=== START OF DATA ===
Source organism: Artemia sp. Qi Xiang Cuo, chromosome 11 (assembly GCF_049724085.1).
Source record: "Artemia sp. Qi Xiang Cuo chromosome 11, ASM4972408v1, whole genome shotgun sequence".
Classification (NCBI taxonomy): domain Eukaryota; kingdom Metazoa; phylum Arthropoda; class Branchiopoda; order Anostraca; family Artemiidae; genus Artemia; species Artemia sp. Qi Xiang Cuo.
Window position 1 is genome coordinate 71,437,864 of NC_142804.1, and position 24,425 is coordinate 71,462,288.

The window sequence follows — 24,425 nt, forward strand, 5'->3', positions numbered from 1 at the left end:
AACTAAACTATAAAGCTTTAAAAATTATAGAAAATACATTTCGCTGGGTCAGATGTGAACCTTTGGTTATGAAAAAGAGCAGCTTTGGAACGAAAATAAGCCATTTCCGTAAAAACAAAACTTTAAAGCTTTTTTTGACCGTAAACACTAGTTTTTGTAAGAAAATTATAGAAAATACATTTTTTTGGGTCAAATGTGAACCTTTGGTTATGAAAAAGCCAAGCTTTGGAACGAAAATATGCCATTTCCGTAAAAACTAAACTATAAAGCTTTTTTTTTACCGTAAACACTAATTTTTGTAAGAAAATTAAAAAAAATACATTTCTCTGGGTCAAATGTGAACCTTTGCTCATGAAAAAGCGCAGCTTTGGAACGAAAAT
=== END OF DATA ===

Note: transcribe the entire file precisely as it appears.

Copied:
Source organism: Artemia sp. Qi Xiang Cuo, chromosome 11 (assembly GCF_049724085.1).
Source record: "Artemia sp. Qi Xiang Cuo chromosome 11, ASM4972408v1, whole genome shotgun sequence".
Classification (NCBI taxonomy): domain Eukaryota; kingdom Metazoa; phylum Arthropoda; class Branchiopoda; order Anostraca; family Artemiidae; genus Artemia; species Artemia sp. Qi Xiang Cuo.
Window position 1 is genome coordinate 71,437,864 of NC_142804.1, and position 24,425 is coordinate 71,462,288.

The window sequence follows — 24,425 nt, forward strand, 5'->3', positions numbered from 1 at the left end:
AACTAAACTATAAAGCTTTAAAAATTATAGAAAATACATTTCGCTGGGTCAGATGTGAACCTTTGGTTATGAAAAAGAGCAGCTTTGGAACGAAAATAAGCCATTTCCGTAAAAACAAAACTTTAAAGCTTTTTTTGACCGTAAACACTAGTTTTTGTAAGAAAATTATAGAAAATACATTTTTTTGGGTCAAATGTGAACCTTTGGTTATGAAAAAGCCAAGCTTTGGAACGAAAATATGCCATTTCCGTAAAAACTAAACTATAAAGCTTTTTTTTTACCGTAAACACTAATTTTTGTAAGAAAATTAAAAAAAATACATTTCTCTGGGTCAAATGTGAACCTTTGCTCATGAAAAAGCGCAGCTTTGGAACGAAAAT